Visiting The Grand Canyon With Kids: Tips For Parents

Seeing the Grand Canyon really puts the beauty of nature into perspective and allows you to enjoy one of the most brilliant natural wonders of the world. Visiting the Grand Canyon with your kids allows them to enjoy this beauty, which they will remember for the rest of their life. But traveling with little ones can be tough. How do you keep everyone's needs met, ensure they're entertained, and make sure you still have time to enjoy the Grand Canyon yourself? Follow these tips.

1. Don't let the kids wander. 

The developed South Rim area of the Grand Canyon is well-traveled and well-marked to avoid accidents. However, kids do not always mind fences and stay back when signs tell them to do so. Even adults have fallen into the Grand Canyon when acting foolishly, so do not assume your child -- even if they are a teen -- will have enough sense to play it safe. Keep all of your kids under close supervision all of the time while near the canyon's edge. If you have several children, consider asking another adult friend to accompany you on your Grand Canyon trip so that you have extra adult eyes on the kids.

2. Take a tour.

You want to ensure the trip to the Grand Canyon is an educational experience for your kids, but trying to explain everything about the canyon while also supervising the kids can be overwhelming. Consider taking a tour with an official tour group. This way, the kids will be safe in an enclosed space -- usually a bus -- and a tour guide will tell them all they need to know about the canyon. You can relax and listen, too, which makes the experience more enjoyable on your end.

Do make sure you find a tour group that is kid-friendly. Check the age restrictions before booking. Some offer family packages, so you can pay one price and have the whole family join you.

3. Bring water bottles along.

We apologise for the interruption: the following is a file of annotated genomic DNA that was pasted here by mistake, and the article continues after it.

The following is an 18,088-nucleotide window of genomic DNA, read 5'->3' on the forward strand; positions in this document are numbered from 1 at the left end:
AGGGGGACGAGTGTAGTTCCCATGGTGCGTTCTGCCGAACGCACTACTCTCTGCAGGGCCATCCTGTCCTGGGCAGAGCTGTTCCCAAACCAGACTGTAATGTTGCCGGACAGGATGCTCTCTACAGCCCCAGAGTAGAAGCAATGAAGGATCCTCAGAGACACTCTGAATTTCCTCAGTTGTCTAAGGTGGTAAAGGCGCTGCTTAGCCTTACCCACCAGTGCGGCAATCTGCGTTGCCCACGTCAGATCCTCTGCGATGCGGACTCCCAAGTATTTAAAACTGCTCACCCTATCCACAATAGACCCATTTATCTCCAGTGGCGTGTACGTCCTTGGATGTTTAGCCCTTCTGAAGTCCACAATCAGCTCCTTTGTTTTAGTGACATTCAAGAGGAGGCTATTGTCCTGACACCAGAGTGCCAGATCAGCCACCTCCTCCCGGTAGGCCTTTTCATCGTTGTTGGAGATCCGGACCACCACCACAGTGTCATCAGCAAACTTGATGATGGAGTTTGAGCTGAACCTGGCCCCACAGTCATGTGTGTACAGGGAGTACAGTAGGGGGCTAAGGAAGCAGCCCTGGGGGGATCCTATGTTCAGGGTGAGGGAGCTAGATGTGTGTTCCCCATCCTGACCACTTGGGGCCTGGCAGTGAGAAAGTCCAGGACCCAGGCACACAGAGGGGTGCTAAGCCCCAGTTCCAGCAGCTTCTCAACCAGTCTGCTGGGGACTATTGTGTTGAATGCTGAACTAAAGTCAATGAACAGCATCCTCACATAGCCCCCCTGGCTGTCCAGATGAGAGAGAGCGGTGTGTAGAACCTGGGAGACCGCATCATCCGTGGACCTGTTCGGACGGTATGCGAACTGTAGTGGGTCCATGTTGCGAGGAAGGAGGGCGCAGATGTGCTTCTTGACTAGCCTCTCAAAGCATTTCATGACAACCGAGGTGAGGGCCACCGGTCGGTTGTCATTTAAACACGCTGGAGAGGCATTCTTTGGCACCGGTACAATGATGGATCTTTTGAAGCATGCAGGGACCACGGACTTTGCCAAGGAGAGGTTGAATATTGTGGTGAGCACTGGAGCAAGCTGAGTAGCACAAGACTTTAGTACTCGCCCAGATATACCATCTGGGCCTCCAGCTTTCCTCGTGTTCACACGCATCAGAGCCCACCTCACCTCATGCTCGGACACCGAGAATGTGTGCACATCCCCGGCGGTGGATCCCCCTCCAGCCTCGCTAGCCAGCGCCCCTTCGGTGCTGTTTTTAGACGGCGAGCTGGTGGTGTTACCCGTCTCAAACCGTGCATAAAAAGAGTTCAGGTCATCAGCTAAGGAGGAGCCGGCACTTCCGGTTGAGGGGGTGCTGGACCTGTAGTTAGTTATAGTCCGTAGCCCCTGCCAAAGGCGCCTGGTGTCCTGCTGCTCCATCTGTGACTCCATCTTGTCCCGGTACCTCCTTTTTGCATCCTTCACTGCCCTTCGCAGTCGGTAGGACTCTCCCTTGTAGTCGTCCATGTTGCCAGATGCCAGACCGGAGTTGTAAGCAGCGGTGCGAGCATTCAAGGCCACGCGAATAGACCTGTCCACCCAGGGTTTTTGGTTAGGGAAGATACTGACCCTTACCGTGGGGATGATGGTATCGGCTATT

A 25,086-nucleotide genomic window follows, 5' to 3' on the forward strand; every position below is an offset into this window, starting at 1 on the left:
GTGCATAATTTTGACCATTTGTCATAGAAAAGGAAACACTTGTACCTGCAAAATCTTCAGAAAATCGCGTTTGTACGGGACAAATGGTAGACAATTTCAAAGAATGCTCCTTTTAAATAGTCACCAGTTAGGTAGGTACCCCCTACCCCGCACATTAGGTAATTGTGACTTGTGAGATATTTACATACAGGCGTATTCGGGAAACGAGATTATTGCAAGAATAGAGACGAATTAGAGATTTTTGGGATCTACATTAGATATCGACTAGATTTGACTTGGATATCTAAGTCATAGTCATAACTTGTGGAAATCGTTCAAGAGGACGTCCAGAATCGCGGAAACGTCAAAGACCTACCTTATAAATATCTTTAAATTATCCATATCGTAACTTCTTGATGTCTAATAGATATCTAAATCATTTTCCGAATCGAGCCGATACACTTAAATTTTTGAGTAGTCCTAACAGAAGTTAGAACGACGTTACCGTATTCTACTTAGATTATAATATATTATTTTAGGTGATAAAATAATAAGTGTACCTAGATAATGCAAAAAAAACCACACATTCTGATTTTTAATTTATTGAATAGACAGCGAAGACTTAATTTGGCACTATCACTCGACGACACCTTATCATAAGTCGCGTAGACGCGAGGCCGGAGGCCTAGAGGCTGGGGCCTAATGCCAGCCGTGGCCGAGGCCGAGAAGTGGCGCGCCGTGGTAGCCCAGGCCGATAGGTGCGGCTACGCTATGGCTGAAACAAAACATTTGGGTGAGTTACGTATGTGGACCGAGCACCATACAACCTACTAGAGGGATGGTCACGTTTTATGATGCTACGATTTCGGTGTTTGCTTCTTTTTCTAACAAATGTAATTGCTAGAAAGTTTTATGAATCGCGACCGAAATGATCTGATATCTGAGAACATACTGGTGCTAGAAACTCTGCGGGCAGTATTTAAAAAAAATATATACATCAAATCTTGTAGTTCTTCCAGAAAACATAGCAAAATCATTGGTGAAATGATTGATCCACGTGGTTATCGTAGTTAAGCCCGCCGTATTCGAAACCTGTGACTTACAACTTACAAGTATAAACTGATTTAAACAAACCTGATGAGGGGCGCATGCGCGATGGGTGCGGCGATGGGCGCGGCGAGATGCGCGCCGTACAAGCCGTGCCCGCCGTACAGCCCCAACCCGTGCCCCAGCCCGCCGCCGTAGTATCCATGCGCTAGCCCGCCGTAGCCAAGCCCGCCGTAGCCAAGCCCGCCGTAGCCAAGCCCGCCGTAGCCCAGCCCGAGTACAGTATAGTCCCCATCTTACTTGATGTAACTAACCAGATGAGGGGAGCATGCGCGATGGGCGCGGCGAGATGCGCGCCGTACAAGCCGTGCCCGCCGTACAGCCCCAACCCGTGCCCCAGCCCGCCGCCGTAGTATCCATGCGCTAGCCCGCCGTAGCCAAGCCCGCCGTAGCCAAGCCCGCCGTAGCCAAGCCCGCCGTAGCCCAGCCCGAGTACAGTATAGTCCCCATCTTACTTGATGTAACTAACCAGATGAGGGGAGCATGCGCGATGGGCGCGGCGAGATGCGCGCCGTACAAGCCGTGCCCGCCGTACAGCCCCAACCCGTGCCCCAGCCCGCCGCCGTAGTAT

Make sure each kid has their own water bottle -- preferably one that secures to their wrist or body in some way. This way, you won't have to rush to find them a drink every time they are thirsty, which can get expensive in the park. You can also be ensured that they have water to drink and don't suffer from dehydration, which can be a real risk in the Arizona heat! The Grand Canyon National Park has water bottle refill stations, so keeping those bottles full of clean water should not be a problem.

4. When you see a bathroom, use it.

Bathrooms are scarce in some areas of the South Rim. When you do come across the bathroom, make sure everyone in your crew uses it. This will keep you from wasting all of your time looking for a bathroom, only to have another kid then need a bathroom 20 minutes later. Make sure the kids know that bathrooms are scarce so they go when needed.

5. Choose your hikes carefully.

If you have older kids, you may want to hike when you're at the Grand Canyon, but keep in mind that not every trail is suited for youngsters. Your best bet is probably the Rim Trail. It offers some great views, is not too treacherous, and has fencing along most, though not all, of the trail. Kids ages 10 and older should have no trouble hiking this trail.

To learn more about visiting the Grand Canyon with kids, reach out to local tour groups. They can tell you which Grand Canyon tours are best to book.